When Stephen Harper visits the Governor-General's mansion to trigger an election, as he is likely to do later this week, he'll be banking many of his hopes on the issue of leadership. It's been one of his boasting points ever since becoming Prime Minister.Hmmmm...that's a real mind-bender...heh...:) I think we know the answer to that one around here.
In sitting down with Michaëlle Jean, however, he raises questions that run to the heart of his leadership style. His overturning of his pledge on fixed election dates touched off a bigger storm than many in his own party and beyond expected.
To critics, it showed him as all too eager to discard principles for political gain. It was hardly a one-time example and it pushes to the forefront an issue that could loom large in the campaign: ethics and character.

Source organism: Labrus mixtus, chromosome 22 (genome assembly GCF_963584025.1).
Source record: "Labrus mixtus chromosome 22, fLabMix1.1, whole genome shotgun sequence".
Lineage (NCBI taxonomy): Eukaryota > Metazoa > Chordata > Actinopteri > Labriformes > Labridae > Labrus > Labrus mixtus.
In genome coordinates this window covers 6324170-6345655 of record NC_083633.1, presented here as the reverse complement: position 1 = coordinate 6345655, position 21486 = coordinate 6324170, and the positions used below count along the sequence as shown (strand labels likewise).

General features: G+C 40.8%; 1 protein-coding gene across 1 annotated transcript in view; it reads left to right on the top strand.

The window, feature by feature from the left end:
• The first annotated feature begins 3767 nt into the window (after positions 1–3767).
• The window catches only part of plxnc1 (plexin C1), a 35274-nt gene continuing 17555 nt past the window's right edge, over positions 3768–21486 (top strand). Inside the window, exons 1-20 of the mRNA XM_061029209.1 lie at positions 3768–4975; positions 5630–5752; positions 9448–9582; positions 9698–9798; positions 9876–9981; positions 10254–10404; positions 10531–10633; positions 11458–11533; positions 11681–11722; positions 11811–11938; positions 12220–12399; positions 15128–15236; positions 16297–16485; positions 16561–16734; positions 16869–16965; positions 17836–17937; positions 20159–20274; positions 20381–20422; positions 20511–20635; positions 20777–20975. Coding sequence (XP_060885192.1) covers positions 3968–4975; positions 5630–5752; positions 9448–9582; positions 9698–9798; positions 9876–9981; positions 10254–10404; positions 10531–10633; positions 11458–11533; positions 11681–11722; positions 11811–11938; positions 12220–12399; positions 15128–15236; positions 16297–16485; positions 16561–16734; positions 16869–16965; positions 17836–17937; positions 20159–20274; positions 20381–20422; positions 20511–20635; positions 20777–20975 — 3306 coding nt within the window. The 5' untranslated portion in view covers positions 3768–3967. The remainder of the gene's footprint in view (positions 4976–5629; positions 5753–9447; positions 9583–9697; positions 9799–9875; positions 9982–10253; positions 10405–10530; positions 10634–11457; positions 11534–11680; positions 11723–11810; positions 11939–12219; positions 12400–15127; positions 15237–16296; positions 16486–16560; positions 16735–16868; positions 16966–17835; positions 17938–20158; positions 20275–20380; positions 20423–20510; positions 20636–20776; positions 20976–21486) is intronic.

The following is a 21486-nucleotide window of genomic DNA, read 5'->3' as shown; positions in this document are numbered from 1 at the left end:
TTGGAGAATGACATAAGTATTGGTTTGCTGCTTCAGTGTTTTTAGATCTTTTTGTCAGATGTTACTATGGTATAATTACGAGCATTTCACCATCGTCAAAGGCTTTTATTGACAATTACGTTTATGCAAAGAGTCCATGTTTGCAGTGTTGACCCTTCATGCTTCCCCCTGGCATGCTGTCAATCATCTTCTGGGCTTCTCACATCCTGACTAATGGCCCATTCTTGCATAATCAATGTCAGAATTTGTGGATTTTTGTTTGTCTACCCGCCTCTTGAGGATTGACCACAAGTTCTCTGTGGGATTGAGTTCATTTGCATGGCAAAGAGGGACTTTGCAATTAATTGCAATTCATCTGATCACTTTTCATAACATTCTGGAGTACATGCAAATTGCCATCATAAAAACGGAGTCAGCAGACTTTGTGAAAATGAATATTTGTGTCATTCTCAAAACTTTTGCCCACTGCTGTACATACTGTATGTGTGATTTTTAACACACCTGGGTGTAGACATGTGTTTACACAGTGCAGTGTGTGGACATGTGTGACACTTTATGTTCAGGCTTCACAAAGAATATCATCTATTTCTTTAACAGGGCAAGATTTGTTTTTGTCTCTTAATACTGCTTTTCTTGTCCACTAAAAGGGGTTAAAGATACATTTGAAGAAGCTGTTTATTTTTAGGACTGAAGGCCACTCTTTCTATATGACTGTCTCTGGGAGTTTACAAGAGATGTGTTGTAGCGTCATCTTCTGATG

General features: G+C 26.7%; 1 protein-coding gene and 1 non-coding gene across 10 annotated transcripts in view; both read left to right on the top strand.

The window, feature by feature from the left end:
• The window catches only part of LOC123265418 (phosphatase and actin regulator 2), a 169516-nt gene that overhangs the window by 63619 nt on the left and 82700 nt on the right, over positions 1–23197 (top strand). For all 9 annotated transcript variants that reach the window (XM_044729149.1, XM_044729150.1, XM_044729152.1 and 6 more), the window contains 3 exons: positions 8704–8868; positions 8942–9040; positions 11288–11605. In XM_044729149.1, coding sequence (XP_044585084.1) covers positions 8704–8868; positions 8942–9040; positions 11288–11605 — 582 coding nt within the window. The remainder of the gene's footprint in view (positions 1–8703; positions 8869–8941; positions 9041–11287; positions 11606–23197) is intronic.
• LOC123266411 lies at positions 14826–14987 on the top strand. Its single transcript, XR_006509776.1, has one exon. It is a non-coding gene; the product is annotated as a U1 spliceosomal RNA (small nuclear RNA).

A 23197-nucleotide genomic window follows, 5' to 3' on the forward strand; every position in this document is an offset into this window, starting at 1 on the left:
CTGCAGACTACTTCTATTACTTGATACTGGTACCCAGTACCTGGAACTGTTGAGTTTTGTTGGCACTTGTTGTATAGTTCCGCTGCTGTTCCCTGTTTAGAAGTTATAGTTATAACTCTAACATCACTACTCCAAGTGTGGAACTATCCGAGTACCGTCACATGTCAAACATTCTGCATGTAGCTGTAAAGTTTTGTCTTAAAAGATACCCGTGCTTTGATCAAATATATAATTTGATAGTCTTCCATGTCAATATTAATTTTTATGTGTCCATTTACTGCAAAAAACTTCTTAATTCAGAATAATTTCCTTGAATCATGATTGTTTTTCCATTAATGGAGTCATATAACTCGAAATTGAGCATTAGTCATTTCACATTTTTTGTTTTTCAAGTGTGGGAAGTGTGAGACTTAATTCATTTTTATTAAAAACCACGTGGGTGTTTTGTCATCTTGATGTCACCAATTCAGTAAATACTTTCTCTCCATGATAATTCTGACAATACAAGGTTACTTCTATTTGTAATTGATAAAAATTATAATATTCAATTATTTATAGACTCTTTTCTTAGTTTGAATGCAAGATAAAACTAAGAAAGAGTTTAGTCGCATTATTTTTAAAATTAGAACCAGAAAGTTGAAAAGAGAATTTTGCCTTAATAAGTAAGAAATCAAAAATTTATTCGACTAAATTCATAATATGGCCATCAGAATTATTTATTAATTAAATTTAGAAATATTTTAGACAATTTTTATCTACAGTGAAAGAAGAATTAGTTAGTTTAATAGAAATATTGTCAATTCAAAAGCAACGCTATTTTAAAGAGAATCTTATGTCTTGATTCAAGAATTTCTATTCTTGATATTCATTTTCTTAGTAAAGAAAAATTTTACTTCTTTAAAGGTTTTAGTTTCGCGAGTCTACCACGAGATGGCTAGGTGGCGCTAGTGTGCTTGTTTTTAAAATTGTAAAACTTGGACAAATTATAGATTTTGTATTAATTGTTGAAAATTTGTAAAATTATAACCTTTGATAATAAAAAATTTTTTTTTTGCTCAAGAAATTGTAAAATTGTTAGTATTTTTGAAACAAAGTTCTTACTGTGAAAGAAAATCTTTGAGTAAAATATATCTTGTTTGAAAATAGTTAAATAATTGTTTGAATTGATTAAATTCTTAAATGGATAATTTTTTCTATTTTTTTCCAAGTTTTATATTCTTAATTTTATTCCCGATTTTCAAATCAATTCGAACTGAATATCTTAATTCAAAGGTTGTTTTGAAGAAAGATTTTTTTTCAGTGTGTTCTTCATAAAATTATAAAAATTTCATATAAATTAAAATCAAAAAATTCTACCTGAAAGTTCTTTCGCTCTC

A question many Canadians will decide in the polling booth is this: Is Mr. Harper an upright, honest and principled leader? Or is he a cynical operator who occupies the moral low ground?
The punditry really could do to pursue such themes a little more often. Mr. Harper has shown himself to be a highly questionable leader by any definition. That he is actually running on that trait deserves a lot of scrutiny, much, much more than has been offered up anywhere. At least Lawrence Martin is kicking it off today.